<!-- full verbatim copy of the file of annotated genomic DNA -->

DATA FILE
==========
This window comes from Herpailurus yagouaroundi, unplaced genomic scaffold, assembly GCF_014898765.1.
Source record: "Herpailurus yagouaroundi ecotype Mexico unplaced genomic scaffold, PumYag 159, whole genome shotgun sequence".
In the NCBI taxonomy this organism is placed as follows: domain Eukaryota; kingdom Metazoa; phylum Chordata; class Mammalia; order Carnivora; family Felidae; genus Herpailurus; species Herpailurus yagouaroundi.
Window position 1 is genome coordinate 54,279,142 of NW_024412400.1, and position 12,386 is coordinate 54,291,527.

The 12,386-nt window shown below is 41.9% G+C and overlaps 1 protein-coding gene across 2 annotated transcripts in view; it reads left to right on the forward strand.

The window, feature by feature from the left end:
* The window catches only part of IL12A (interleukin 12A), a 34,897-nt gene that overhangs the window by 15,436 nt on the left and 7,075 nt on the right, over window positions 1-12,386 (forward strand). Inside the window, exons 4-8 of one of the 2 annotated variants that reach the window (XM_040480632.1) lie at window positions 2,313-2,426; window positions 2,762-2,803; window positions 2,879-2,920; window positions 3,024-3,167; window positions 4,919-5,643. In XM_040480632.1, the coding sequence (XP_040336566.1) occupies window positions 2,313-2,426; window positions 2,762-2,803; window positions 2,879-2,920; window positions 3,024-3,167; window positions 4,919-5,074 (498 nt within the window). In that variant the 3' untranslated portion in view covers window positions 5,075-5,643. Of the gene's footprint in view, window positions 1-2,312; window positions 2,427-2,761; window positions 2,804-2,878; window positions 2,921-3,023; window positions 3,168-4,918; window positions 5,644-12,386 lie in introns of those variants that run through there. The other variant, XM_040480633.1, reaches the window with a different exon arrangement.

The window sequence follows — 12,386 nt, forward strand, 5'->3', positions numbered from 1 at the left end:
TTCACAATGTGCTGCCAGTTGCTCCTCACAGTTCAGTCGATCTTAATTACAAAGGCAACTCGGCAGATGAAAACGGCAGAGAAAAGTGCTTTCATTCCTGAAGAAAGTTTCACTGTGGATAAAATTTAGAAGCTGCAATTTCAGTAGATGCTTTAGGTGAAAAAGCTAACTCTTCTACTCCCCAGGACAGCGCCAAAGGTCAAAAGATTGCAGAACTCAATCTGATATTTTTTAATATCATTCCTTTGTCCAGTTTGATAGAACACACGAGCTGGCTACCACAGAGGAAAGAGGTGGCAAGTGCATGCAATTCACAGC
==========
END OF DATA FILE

This window comes from Herpailurus yagouaroundi, unplaced genomic scaffold, assembly GCF_014898765.1.
Source record: "Herpailurus yagouaroundi ecotype Mexico unplaced genomic scaffold, PumYag 159, whole genome shotgun sequence".
In the NCBI taxonomy this organism is placed as follows: domain Eukaryota; kingdom Metazoa; phylum Chordata; class Mammalia; order Carnivora; family Felidae; genus Herpailurus; species Herpailurus yagouaroundi.
Window position 1 is genome coordinate 54,279,142 of NW_024412400.1, and position 12,386 is coordinate 54,291,527.

The 12,386-nt window shown below is 41.9% G+C and overlaps 1 protein-coding gene across 2 annotated transcripts in view; it reads left to right on the forward strand.

The window, feature by feature from the left end:
* The window catches only part of IL12A (interleukin 12A), a 34,897-nt gene that overhangs the window by 15,436 nt on the left and 7,075 nt on the right, over window positions 1-12,386 (forward strand). Inside the window, exons 4-8 of one of the 2 annotated variants that reach the window (XM_040480632.1) lie at window positions 2,313-2,426; window positions 2,762-2,803; window positions 2,879-2,920; window positions 3,024-3,167; window positions 4,919-5,643. In XM_040480632.1, the coding sequence (XP_040336566.1) occupies window positions 2,313-2,426; window positions 2,762-2,803; window positions 2,879-2,920; window positions 3,024-3,167; window positions 4,919-5,074 (498 nt within the window). In that variant the 3' untranslated portion in view covers window positions 5,075-5,643. Of the gene's footprint in view, window positions 1-2,312; window positions 2,427-2,761; window positions 2,804-2,878; window positions 2,921-3,023; window positions 3,168-4,918; window positions 5,644-12,386 lie in introns of those variants that run through there. The other variant, XM_040480633.1, reaches the window with a different exon arrangement.

The window sequence follows — 12,386 nt, forward strand, 5'->3', positions numbered from 1 at the left end:
TTCACAATGTGCTGCCAGTTGCTCCTCACAGTTCAGTCGATCTTAATTACAAAGGCAACTCGGCAGATGAAAACGGCAGAGAAAAGTGCTTTCATTCCTGAAGAAAGTTTCACTGTGGATAAAATTTAGAAGCTGCAATTTCAGTAGATGCTTTAGGTGAAAAAGCTAACTCTTCTACTCCCCAGGACAGCGCCAAAGGTCAAAAGATTGCAGAACTCAATCTGATATTTTTTAATATCATTCCTTTGTCCAGTTTGATAGAACACACGAGCTGGCTACCACAGAGGAAAGAGGTGGCAAGTGCATGCAATTCACAGC